Learning From the Holiday Season, Part 1
Over the 2017 holiday season, total sales rose by 4.9 percent, the biggest increase year-over-year since 2011. Consumers shopped via a variety of channels, but the biggest winner was e-commerce: online sales were up 18.1 percent from the previous year.
To understand the ways consumers shop and the experiences brands and retailers offer, Astound Commerce conducted a comprehensive review of the holiday shopping season. This research spanned a 1,000-person consumer survey, along with an analysis of physical stores, social media and mobile shopping experiences. The research uncovered key shopping trends and habits that companies need to be aware of. We’re excited to present this research as a three-part series for Total Retail, and will dive into the data with an exploration of the role of the physical store in today’s shopping environment.
The Role of the Physical Store
Astound Commerce’s consumer study revealed that 73 percent of shoppers will make more than a quarter of their purchases on Amazon.com, and one in four will complete over half of their purchases through the company. With the shadow of Amazon looming over its competitors, many strategists wonder when shoppers will abandon the physical store altogether.
But even Amazon knows this isn’t true, given the much-anticipated opening of its first Amazon Go store. Clearly, there’s still a chance to save the brick-and-mortar model.
The S.O.S.: Save Our Stores report examines what makes a successful, enticing brick-and-mortar customer experience. During the 2017 holiday season, we analyzed 23 metrics relating to the in-store experiences of retailers across eight consumer categories to identify what makes or breaks a brick-and-mortar store. Here are four questions to ask yourself to preserve your brick-and-mortar retail viability:
1. How inspirational is your retail shopping experience?
Consumers go to stores for a more immersive, engaging experience than they can get from online shopping. In fact, 73 percent go simply to touch and feel the products themselves. The best in-store experiences we observed were inspiring ones: environments with excited, passionate sales associates, unique products, and inviting displays.
The stores that mastered this included Nike, Sephora and Apple, all of which displayed inviting, visually engaging environments, strong signage and appealing merchandising tactics.
Your physical locations should ensure products stand out, with a point of view reflective of your brand identity as well as well-conceived, exciting designs. Additionally, incorporate your loyalty strategy into your in-store experience, and use your brick-and-mortar store to encourage new participation. Train associates to ask shoppers about their experiences to reinforce loyalty’s value and connection to your brand.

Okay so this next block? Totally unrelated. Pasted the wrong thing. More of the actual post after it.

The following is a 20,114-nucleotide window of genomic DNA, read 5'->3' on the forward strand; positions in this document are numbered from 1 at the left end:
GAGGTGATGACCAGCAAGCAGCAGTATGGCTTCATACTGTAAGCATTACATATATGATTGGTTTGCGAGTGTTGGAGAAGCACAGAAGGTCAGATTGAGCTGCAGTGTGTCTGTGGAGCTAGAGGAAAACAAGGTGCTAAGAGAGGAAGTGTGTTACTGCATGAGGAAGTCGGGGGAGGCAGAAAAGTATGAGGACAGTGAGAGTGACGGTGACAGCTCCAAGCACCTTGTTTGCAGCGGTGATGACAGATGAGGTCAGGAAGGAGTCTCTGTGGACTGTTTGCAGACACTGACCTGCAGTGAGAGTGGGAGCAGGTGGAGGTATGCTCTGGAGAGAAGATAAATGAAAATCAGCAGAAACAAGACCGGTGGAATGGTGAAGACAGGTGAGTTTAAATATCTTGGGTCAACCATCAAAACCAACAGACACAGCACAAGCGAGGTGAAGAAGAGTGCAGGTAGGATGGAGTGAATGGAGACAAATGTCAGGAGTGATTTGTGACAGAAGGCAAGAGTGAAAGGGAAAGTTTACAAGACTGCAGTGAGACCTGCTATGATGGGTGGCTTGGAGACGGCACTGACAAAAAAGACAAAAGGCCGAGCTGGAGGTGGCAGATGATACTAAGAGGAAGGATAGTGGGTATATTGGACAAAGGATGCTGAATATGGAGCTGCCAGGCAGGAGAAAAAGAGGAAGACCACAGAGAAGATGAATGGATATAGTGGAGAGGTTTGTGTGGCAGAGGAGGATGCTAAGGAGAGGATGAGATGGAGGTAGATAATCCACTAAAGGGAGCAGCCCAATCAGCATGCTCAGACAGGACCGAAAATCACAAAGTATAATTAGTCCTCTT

2. How promotional is the store?
Often, brands trade inspirational experiences for promotional ones in-store. While brands should take advantage of brick-and-mortar locations for promotional purposes, they must be strategic about them — i.e., don't overwhelm shoppers with a sea of discounts (which they can already find online).
Instead, offer exclusive products and deals that drive traffic, create excitement and secure greater margins. Pay close attention to tactics that have worked online before and replicate them in-store when it comes to promotions. You can also use signage to enhance the experience rather than just advertise deals.
3. How service-oriented are you?
Our research shows that 64 percent of consumers will leave a store due to poor service. To keep a brick-and-mortar store viable, brands must provide excellent service that adds value to the customer experience. Otherwise, shoppers will jump ship.
This starts with adequately staffing locations (with floor support, not just cashiers and stockers). Floor staff should be proactively helpful, engaging consumers before they need assistance to create stronger relationships. Remember, the power of suggestion is strong: if staff is friendly and excited about the merchandise, customers will follow suit.
There were certainly clear leaders in this portion of our research. Barnes & Noble, Coach, Crate and Barrel, and Amazon performed admirably, staffing locations with helpful, friendly and knowledgeable associates.
4. How efficient is your overall experience?
Given the convenience of online shopping, brick-and-mortar stores must be especially efficient to attract customers. Long checkout lines will only drive consumers back online (and potentially to competitors). Given an average 2.21 minute checkout time and a 1.92 minute return time, it’s clear that in-store brands are learning this lesson (but could still improve).
With that in mind, make your in-store experience as streamlined and convenient as possible. Staff enough cashiers to keep lines moving, and offer mobile point-of-sale options to speed up transactions. Additionally, it’s worth it to have a dedicated return-only customer service associate to save time for all shoppers. Anything that reduces time spent in lines and not browsing products can improve your in-store experience.
The brick-and-mortar model is far from dead, but only for brands that can create an engaging, exciting experience that makes it worth it for shoppers to get off their phones and into your store. 2018 should be the year to re-engage customers with your more powerful physical stores encouraging shopping in all of your channels.
For parts two and three of the series on holiday shopping results, I will dive deeper into how customers shopped during the holidays on mobile devices and through social media. The mobile channel has become critically important for any retail success, and social media provides a unique avenue for connecting with consumers.
Sebastian Klare is the vice president of global marketing at Astound Commerce, a global digital commerce agency.
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